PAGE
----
Allen, Jo. Technical Communication Quarterly (2004). Articles>Education>Assessment>Technical Writing


Strategies for Research in Technical Communication: Purpose and Study Design   (PDF)

Professional communicators are concerned with numerous issues related to their work. Providing the answers to all the questions raised by these issues is the primary purpose of their research in all of its forms (basic research, formal research, and scholarship). A discussion of research in academic and corporate contexts illustrates the 'who does what and why' in those settings. The sample study design presented provides a starting point for technical communicators who want to conduct formal research.

Allen, Jo and Sherry G. Southard. STC Proceedings (1995). Articles>Research


Women and Authority in Business/Technical Communication Scholarship: An Analysis of Writing Features, Methods, and Strategies   (peer-reviewed)   (members only)

This study focuses on the means by which women convey authority in their scholarly publications. After analyzing a selected sample of women's scholarship in technical communication journal articles, the study explores whether traditional authoritative writing features conflict with traits more frequently characterized in feminist research as “women's ways of making meaning.”; Findings point to a need for more research into how scholarly writers develop a voice of authority; such research may challenge how we define and teach scholarly writing in technical communication.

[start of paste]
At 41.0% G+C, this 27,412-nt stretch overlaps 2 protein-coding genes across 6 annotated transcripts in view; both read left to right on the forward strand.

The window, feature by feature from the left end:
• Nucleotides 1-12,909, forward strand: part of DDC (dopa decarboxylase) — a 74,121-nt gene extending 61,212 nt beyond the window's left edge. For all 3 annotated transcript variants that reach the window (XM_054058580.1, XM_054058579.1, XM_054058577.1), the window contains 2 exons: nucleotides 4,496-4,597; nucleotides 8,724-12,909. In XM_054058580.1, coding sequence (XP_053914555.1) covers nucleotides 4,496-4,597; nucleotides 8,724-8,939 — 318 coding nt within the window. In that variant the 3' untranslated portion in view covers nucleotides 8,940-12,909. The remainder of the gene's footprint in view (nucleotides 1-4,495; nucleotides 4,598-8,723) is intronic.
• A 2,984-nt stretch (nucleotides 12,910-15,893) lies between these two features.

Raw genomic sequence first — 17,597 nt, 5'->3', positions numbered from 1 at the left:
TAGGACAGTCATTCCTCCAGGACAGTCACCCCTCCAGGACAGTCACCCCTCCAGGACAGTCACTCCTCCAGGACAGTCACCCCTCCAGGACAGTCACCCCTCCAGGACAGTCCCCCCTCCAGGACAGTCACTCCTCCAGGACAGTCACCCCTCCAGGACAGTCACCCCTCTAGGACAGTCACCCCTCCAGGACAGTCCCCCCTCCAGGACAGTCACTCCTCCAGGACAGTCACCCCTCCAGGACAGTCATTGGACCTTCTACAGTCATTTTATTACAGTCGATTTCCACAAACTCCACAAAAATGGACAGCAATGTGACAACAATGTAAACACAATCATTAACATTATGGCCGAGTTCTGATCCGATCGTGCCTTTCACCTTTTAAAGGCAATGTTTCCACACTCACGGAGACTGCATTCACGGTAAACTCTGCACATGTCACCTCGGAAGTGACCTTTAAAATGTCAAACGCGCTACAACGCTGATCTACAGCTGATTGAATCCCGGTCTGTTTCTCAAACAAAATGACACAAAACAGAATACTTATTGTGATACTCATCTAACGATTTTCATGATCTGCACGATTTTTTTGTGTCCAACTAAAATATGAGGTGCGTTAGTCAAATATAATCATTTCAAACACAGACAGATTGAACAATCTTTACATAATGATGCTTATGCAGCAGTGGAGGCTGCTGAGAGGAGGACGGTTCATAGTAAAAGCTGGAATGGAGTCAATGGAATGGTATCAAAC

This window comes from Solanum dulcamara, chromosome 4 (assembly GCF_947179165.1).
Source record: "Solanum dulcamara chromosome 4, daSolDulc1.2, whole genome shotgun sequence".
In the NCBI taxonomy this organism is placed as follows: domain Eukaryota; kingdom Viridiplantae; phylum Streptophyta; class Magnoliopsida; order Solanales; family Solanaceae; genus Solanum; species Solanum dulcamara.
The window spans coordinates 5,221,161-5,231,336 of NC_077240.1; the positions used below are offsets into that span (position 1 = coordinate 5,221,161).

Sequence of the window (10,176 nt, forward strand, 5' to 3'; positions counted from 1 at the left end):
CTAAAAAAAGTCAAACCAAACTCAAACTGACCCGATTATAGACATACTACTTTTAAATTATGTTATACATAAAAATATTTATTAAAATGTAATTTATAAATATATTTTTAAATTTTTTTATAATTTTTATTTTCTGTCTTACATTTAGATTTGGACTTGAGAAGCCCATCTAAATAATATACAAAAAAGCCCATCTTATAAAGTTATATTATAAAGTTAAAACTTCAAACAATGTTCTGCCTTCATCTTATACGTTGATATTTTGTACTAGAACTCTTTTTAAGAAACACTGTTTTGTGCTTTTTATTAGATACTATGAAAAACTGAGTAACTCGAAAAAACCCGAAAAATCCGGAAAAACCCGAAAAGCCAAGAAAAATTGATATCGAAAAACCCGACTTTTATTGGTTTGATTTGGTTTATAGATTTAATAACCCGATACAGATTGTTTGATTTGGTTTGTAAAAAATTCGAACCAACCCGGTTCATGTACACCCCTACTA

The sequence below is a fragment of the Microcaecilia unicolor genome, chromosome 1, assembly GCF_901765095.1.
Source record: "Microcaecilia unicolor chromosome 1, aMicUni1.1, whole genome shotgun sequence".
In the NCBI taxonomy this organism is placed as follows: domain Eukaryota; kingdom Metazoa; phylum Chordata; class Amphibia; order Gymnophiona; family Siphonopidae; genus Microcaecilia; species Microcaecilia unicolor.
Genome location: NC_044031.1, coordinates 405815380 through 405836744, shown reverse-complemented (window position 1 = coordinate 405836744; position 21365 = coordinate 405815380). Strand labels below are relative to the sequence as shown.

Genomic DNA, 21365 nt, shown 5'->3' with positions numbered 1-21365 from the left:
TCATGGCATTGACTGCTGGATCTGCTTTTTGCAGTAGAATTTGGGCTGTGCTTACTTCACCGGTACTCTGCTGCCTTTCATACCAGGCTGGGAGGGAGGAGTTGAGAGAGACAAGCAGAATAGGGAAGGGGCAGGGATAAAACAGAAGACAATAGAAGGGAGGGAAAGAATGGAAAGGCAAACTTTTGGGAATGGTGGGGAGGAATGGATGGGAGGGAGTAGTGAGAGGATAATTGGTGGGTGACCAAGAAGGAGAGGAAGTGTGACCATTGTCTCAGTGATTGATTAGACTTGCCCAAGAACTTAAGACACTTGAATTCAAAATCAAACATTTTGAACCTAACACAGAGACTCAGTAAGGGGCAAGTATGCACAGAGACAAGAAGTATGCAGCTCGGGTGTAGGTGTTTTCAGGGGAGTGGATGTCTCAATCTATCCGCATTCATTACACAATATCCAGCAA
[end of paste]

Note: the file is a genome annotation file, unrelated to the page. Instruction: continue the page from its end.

Allen, Jo. Technical Communication Quarterly (1994). Articles>Research>TC>Gender


Workplace Surveillance and Managing Privacy Boundaries   (peer-reviewed)   (members only)

According to communication privacy management (CPM) theory, people manage the boundaries around information that they seek to keep private. How does this theory apply when employees are monitored electronically? Using data from 154 face-to-face interviews with employees from a range of organizations, the authors identified various ways organizations, employees, and coworkers describe electronic surveillance and the privacy expectations, boundaries, and turbulence that arise. Privacy boundaries are established during new-employee orientation when surveillance is described as coercive control, as benefiting the company, and/or as benefiting employees. Correlations exist between the surveillance-related socialization messages interviewees remember receiving and their attitudes. Although little boundary turbulence appeared, employees articulated boundaries that companies should not cross. The authors conclude that CPM theory suppositions need modification to fit the conditions of electronic surveillance.

Watkins Allen, Myria, Kasey L. Walker, Stephanie J. Coopman and Joy L. Hart. Management Communication Quarterly (2007). Articles>Workplace>Security>Privacy


The Writing on the Web

Sure, the Web talks a good game with its sound and video and animation and god-awful 3-D interfaces. But lurking beneath all those various bells and whistles is good ol' text. It doesn't have the sinus-blowing sex appeal of Flash or MP3, but text is the stalwart backbone of Web-based content. It rolls up its sleeves and gets the real work done.

Allen, Joshua. Webmonkey (1999). Design>Web Design>Writing